please help me with this question! Using the completing-the-square method, rewrite f(x) = x2 − 8x + 3 in vertex form. f(x) = (x − 8)2 f(x) = (x − 4)2 − 13 f(x) = (x − 4)2 + 3 f(x) = (x − 4)2 + 16

- anonymous

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- anonymous

The question is
Using the completing-the-square method, rewrite f(x) = x2 − 8x + 3 in vertex form.

- misty1212

HI!!

- anonymous

hi!

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## More answers

- misty1212

do you have to show your work or can you just do it?

- anonymous

you don't have to show your work

- misty1212

ok then lets to it quick
you have \[f(x)=x^2-8x+3\] right?

- anonymous

yes

- misty1212

what is half of 8?

- anonymous

4

- misty1212

so go right to \[f(x)=(x-4)^2+k\]

- misty1212

to find \(k\) plug in 4 in to \[f(x)=x^2-8x+3\]

- anonymous

so I solve f(x)= (x-4)^2 +k and for k, I plug in 4?

- misty1212

yes, let me know what you get and i will check it

- anonymous

okay I'll solve it real quick :)

- anonymous

I squared the -4 in the parenthesis and got
f(x)= (x-16)+4

- anonymous

is that all that I have to do?

- misty1212

whoa hold on

- misty1212

lets back up a second

- misty1212

we got half of 8 is 4, so it s going to look like \[f(x)=(x-4)^2+k\]

- misty1212

now we need the number \(k\) right?

- anonymous

yes and you said to plug 4 in for k right?

- misty1212

no

- misty1212

to find \(k\) start with \[f(x)=x^2-8x+3\] and find \(f(4)\)
\[f(4)=4^2-8\times 4+3\]

- misty1212

let me know what you get now

- anonymous

oh! okay. I totally switched up what you said :o I'll re-solve it

- anonymous

I got -13 on my calculator, but when I solved it on paper I got 35. Sorry if I'm annoying you, I just don't understand algebra 2 at all :/

- misty1212

it is ok dear, not problem
the correct one is \(-13\) lets do it with pencil and paper

- misty1212

\[f(4)=4^2-8\times 4+3\] first square \[16-8\times 4+3\] then multiply \[16-32+3\] then subtract \[-16+3\] then add \[-13\]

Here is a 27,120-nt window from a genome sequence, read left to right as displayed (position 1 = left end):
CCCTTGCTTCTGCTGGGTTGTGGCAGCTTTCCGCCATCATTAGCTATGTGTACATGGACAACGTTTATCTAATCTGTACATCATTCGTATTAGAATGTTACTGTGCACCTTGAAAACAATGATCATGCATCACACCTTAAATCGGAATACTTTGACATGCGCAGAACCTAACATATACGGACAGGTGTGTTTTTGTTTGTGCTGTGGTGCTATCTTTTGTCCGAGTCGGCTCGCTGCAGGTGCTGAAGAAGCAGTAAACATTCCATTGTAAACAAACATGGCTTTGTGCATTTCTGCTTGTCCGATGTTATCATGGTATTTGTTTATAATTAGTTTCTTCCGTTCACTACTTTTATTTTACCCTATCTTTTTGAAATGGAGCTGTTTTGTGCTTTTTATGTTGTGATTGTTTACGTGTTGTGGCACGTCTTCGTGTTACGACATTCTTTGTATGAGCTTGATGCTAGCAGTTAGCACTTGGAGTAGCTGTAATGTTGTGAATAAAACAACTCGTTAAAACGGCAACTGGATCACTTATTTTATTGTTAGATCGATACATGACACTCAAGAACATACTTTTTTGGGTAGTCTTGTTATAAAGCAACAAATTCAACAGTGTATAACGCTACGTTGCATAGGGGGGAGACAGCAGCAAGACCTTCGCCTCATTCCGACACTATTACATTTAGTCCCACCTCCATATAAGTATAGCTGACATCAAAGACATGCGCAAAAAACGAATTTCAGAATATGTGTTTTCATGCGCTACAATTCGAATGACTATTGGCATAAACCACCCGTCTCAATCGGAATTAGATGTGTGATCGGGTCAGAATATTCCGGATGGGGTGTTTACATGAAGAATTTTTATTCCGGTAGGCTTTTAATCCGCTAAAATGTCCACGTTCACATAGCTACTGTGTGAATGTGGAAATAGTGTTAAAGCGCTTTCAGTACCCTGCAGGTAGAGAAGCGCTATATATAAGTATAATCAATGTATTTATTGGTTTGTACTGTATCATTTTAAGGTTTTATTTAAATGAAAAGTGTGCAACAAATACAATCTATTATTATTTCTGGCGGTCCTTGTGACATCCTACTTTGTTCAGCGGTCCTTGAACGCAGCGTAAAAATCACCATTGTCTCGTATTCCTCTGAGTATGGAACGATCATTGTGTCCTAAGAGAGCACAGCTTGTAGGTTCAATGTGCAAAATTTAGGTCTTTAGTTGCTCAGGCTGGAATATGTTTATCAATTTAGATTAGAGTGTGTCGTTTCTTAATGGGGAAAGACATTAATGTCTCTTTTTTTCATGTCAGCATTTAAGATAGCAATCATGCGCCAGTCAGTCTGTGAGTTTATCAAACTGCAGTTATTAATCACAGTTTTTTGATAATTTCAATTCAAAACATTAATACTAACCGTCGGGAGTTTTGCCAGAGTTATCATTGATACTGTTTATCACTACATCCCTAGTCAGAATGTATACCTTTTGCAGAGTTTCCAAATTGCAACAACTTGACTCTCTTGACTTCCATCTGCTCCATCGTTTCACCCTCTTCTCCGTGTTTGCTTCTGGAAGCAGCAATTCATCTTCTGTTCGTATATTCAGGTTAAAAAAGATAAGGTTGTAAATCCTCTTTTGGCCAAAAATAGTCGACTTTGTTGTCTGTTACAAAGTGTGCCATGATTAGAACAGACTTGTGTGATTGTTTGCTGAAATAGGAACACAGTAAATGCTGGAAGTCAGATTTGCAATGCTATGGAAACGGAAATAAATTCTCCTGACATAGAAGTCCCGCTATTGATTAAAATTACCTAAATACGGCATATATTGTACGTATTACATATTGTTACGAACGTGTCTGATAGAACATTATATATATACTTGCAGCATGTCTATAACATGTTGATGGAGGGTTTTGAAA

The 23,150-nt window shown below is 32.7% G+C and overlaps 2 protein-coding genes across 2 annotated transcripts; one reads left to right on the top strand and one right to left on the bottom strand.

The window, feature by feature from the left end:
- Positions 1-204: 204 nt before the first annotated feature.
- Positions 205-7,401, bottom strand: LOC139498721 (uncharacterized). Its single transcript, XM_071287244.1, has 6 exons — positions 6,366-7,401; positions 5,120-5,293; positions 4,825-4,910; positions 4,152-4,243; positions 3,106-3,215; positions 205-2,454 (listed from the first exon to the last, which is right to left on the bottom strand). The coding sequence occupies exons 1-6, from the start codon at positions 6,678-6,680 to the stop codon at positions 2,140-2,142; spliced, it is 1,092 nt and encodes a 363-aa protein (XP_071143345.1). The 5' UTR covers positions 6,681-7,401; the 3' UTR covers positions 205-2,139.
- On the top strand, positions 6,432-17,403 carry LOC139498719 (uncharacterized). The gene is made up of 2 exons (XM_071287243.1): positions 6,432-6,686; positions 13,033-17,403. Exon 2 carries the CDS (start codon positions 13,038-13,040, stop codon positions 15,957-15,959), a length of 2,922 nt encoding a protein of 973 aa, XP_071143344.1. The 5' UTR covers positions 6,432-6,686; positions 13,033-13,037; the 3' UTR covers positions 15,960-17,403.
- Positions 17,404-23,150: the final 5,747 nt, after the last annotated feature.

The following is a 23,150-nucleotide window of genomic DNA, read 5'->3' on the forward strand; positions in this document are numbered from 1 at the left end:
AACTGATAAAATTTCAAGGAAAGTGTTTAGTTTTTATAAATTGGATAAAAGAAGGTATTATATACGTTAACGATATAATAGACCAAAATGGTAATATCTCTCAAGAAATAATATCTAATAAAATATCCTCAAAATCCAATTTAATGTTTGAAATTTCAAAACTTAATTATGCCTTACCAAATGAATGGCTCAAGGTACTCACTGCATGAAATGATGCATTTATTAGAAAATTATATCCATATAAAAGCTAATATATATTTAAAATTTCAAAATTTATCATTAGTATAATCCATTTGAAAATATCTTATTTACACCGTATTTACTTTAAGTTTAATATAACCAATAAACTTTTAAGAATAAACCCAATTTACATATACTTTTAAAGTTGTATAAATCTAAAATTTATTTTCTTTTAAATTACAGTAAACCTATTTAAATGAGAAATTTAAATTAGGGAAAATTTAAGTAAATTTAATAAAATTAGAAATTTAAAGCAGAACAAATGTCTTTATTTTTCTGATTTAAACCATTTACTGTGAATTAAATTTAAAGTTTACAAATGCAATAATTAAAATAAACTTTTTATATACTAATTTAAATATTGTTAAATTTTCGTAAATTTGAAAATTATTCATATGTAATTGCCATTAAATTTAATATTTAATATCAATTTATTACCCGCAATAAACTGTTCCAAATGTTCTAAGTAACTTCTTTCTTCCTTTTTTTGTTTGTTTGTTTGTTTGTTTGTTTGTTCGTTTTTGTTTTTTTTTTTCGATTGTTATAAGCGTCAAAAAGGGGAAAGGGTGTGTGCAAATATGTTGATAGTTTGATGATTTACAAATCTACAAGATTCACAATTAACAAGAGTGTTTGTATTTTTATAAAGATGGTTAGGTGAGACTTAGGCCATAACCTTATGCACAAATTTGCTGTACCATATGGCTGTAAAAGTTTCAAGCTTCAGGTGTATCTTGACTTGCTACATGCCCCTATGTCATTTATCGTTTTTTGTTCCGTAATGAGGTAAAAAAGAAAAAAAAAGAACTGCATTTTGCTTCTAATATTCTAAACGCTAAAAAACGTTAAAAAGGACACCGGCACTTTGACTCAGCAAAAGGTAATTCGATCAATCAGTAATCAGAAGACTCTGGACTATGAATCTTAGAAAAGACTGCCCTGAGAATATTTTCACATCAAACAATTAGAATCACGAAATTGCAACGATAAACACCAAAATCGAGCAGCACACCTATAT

- misty1212

final answer to your question "vertex form" is \[f(x)=(x-4)^2-13\]

- anonymous

Oh! I solved the exponent first and then subtracted. But thank you so much for helping me! :)

- misty1212

\[\color\magenta\heartsuit\]

- anonymous

Hey @misty1212 . Can you help me with one more question? It also involves the vertex form and standard form

- misty1212

sure happy to!!

- anonymous

It's this -
Rewrite f(x) = –2(x − 3)2 + 2 from vertex form to standard form.

- misty1212

ok this one is going the other way around from vertex to standard
how is your algebra?

- misty1212

because that is what you need \[-2(x-3)^2+2=-2(x-3)(x-3)+2\] you have to multiply out, distribute, combine like terms

- anonymous

Should I solve that and then tell you what I got?

- misty1212

sure
don't forgot to multiply out first \[(x-3)(x-3)\] requires 4 multiplications
then multiply each term by \(-2\)

- anonymous

So for the first part of the equation, I got -2x+6^2 +2. Is that right so far?

- misty1212

hmm no

- misty1212

\(-3\times (-3)=+9\) lets go slow

- misty1212

\[(x-3)(x-3)\]first we get \[x^2-3x-3x+9\] let me know when that is clear, or if not, ask

- anonymous

Yes that makes sense

- misty1212

you sure?

- misty1212

you see where each term came from?

- misty1212

some times math teachers call it "foil"

- anonymous

Yeah. The x's get multiplied to each other and that makes x^2, and then you multiply the 3's to the x's and get -3x-3x. Last, you multiply the -3's to each other and you get 9. But how would we put that into standard form?

- anonymous

My answers are
f(x) = –2x2 − 18
f(x) = –2x2 + 12x + 20
f(x) = –2x2 + 12x − 16
f(x) = 4x2 − 24x + 38

- misty1212

ok so we are at \[x^2-3x-3x+9\] which is the same as \[x^2-6x+9\]

- misty1212

then \[-2(x^2-6x+9)=-2x^2+12x-18\]

- misty1212

then add the \(2\) at the end, get \[x^2+12x-16\]

- anonymous

So the answer would be f(x)= -2x^2+12x-16?

- misty1212

yes
FLVS?

- anonymous

yes. Do you do FLVS?

- misty1212

lol no dear, i don't

- anonymous

oh haha

- misty1212

good luck with the algebra \[\color\magenta\heartsuit\]

- anonymous

Thank you so much! And thanks for the help again :)

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